Courtesy of SeaEagles.com.au, here is Hall’s recollection of making a break in the 2008 grand final. 

“’Ox’ (Matt Orford) fed me the pill and I thought I was about to get folded. I was saying to myself, “just catch it, just catch it”. I think the lights in the stadium had just got turned on and the shine on my white legs was enough to blind the Storm for a split second long enough for me to slice through. After that I panicked. I think it was the first, and last time, I ever tasted fresh air, and I had no bloody clue what to do. I went through all possible scenarios very quickly in my head. Do I put on a Benji Marshall step? What would it look like if a middle player chipped and chased in a GF? What if it comes off? Fortunately, I did what anyone else in that situation would have done. I prayed for ‘Snake’ (Brett Stewart) to be there. He was pretty much walking alongside me and I got a very ordinary pass to him and then for him to deliver the flick pass to Steve Bell was another thing. How good!”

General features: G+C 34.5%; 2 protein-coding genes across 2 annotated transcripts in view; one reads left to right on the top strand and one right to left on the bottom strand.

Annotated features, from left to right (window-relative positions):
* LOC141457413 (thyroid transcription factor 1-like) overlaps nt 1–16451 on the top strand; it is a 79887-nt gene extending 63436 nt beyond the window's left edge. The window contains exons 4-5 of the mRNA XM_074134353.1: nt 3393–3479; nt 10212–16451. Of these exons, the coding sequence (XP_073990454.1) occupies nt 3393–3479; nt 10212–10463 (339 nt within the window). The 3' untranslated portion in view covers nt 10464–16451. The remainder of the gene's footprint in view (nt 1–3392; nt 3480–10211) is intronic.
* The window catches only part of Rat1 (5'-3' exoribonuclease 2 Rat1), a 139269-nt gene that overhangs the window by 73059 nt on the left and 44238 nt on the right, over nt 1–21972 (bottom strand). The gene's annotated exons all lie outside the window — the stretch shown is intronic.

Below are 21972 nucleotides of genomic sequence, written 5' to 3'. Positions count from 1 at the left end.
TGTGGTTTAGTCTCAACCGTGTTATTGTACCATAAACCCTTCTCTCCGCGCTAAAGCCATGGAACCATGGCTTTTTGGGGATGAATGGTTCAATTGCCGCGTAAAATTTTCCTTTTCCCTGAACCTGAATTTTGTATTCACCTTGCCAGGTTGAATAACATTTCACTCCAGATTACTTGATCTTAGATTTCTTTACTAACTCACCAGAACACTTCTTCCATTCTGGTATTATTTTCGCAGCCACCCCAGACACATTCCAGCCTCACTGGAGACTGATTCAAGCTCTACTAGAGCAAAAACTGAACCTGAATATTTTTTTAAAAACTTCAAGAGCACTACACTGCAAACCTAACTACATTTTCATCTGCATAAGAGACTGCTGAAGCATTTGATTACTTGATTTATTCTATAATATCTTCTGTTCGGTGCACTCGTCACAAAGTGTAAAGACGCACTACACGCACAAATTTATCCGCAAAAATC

Front row

Scott Bolton (246) – 2007-2019, 115 wins, 131 losses, 19 tries, one goal 17 finals, nine wins
Bolton holds possibly an unwanted record as having played the third most games in first grade without ever earning himself a rep jumper.

This is a bit odd since he was exactly the type of honest worker that used to thrive in the Queensland jersey.

Bolton was an Innisfail junior and one-club player for the Cowboys from 2007 to 2019. Starting as a back rower, he moved up front later in his career and gave great service, including being a member of the club’s premiership team in 2015.

This was despite missing a majority of the season after slicing his finger open while fishing.

Bolton was also a part of the Cowboys’ victorious World Club Challenge side in 2016 and their grand final team of 2017 and was made a life member of the club, having played the fifth most first-grade games in their history.

Scott Bolton

(Photo by Cameron Spencer/Getty Images)

Shane Tronc (125) – 2004-2009, 61 wins, 64 losses, ten tries, seven finals, four wins